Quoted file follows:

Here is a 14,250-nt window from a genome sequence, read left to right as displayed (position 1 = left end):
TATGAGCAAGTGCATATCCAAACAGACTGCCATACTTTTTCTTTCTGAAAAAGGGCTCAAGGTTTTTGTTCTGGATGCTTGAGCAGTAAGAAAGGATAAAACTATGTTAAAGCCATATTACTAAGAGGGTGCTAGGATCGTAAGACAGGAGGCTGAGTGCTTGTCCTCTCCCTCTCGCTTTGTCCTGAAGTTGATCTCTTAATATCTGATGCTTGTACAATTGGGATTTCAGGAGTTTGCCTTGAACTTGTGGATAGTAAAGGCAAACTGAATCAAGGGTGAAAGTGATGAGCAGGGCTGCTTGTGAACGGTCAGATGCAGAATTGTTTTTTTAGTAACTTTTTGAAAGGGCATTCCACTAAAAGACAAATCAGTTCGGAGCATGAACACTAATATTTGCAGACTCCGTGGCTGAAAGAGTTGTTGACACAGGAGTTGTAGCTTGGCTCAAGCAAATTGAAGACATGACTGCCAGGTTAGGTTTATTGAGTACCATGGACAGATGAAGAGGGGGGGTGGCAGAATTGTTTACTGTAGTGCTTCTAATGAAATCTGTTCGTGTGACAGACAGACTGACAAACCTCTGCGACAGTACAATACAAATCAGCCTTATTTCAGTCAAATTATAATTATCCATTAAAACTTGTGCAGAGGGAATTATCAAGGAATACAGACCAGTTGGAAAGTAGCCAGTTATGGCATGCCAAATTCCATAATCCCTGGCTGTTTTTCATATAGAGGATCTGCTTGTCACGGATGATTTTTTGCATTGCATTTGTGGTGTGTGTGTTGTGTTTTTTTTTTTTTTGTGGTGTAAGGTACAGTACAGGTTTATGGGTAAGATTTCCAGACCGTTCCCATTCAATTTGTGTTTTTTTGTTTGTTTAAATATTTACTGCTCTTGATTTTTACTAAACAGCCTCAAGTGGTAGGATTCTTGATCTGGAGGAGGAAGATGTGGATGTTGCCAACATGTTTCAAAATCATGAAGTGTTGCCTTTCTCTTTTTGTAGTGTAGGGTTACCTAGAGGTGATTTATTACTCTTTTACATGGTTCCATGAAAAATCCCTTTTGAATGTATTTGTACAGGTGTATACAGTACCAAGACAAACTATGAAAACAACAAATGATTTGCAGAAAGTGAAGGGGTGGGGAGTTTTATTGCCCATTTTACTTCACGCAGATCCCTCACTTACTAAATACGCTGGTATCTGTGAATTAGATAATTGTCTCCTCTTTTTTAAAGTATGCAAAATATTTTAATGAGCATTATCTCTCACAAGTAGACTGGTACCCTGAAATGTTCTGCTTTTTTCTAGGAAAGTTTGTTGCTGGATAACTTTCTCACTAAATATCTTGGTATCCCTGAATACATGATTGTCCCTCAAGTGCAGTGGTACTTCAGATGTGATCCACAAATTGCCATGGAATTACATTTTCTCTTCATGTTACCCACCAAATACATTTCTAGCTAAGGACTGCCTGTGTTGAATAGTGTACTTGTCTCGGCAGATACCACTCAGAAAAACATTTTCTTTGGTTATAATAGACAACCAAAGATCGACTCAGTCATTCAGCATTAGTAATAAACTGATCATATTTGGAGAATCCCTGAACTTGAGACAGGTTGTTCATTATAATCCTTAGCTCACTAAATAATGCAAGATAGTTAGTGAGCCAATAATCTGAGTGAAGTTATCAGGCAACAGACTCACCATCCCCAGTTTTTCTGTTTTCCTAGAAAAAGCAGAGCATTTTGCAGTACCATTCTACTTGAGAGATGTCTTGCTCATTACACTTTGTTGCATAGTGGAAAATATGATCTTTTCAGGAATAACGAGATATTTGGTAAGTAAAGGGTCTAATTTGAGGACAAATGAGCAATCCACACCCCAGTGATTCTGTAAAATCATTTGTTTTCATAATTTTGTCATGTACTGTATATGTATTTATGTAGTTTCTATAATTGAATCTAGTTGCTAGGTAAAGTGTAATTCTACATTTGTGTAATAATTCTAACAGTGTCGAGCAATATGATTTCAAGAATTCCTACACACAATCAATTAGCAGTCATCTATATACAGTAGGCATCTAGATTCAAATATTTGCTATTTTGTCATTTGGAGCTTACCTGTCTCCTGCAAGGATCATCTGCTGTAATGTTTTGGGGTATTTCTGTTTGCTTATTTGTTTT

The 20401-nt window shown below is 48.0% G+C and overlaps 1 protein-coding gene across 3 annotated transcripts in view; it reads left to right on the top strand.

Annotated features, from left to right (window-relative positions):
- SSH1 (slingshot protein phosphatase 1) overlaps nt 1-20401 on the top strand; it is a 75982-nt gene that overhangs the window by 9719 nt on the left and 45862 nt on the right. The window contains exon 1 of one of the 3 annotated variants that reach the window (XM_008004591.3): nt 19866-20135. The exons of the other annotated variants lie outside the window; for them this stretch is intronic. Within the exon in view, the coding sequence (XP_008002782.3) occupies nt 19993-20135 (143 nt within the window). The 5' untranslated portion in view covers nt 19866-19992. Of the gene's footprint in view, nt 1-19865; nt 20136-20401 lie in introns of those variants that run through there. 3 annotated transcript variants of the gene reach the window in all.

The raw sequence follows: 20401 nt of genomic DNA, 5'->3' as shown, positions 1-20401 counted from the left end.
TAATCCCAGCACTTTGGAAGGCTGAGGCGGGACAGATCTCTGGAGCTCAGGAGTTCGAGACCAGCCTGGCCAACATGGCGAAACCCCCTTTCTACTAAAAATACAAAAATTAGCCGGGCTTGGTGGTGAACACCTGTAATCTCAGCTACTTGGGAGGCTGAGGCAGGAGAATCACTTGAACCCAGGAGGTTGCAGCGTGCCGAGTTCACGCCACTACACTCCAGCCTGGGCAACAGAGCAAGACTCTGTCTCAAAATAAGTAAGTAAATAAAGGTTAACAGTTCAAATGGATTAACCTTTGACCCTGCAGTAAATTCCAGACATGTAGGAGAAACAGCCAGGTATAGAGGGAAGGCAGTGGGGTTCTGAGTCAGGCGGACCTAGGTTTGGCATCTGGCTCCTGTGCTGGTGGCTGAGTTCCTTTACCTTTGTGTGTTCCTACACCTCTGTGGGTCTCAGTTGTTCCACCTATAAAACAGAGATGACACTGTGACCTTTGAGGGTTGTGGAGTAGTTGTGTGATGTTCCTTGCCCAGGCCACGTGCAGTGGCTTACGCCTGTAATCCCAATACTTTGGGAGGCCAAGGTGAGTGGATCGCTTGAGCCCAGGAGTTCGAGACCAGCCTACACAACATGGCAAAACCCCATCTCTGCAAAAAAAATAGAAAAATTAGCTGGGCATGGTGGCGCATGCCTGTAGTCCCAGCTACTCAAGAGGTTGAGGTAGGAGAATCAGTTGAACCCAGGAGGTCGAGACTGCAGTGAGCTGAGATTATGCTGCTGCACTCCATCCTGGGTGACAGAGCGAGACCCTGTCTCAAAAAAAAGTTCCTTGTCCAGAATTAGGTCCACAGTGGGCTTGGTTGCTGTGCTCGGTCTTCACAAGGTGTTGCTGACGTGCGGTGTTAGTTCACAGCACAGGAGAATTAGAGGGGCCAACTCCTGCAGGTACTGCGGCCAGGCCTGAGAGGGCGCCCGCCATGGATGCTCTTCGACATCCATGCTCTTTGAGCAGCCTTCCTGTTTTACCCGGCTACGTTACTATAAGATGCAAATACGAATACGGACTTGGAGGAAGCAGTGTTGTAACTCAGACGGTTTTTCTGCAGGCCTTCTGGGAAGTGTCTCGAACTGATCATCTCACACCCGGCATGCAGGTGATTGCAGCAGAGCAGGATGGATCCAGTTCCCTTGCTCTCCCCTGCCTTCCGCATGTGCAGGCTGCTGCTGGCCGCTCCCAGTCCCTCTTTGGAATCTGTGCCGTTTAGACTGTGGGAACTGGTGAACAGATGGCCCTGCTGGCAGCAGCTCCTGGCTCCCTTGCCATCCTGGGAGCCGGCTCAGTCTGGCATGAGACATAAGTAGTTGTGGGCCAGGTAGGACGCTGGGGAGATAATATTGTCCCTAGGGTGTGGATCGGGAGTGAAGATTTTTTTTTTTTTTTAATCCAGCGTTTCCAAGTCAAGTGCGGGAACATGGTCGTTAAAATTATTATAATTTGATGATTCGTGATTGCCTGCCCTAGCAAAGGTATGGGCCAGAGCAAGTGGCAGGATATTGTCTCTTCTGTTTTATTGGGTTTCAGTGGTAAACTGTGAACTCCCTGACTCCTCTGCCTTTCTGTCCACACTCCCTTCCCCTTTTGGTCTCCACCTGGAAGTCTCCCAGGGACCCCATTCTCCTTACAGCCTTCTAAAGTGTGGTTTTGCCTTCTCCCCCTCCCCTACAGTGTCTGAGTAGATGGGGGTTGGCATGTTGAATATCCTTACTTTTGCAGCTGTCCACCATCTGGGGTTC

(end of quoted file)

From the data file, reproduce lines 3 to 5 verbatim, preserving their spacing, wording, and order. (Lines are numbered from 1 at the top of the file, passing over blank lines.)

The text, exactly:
The 20401-nt window shown below is 48.0% G+C and overlaps 1 protein-coding gene across 3 annotated transcripts in view; it reads left to right on the top strand.

Annotated features, from left to right (window-relative positions):
- SSH1 (slingshot protein phosphatase 1) overlaps nt 1-20401 on the top strand; it is a 75982-nt gene that overhangs the window by 9719 nt on the left and 45862 nt on the right. The window contains exon 1 of one of the 3 annotated variants that reach the window (XM_008004591.3): nt 19866-20135. The exons of the other annotated variants lie outside the window; for them this stretch is intronic. Within the exon in view, the coding sequence (XP_008002782.3) occupies nt 19993-20135 (143 nt within the window). The 5' untranslated portion in view covers nt 19866-19992. Of the gene's footprint in view, nt 1-19865; nt 20136-20401 lie in introns of those variants that run through there. 3 annotated transcript variants of the gene reach the window in all.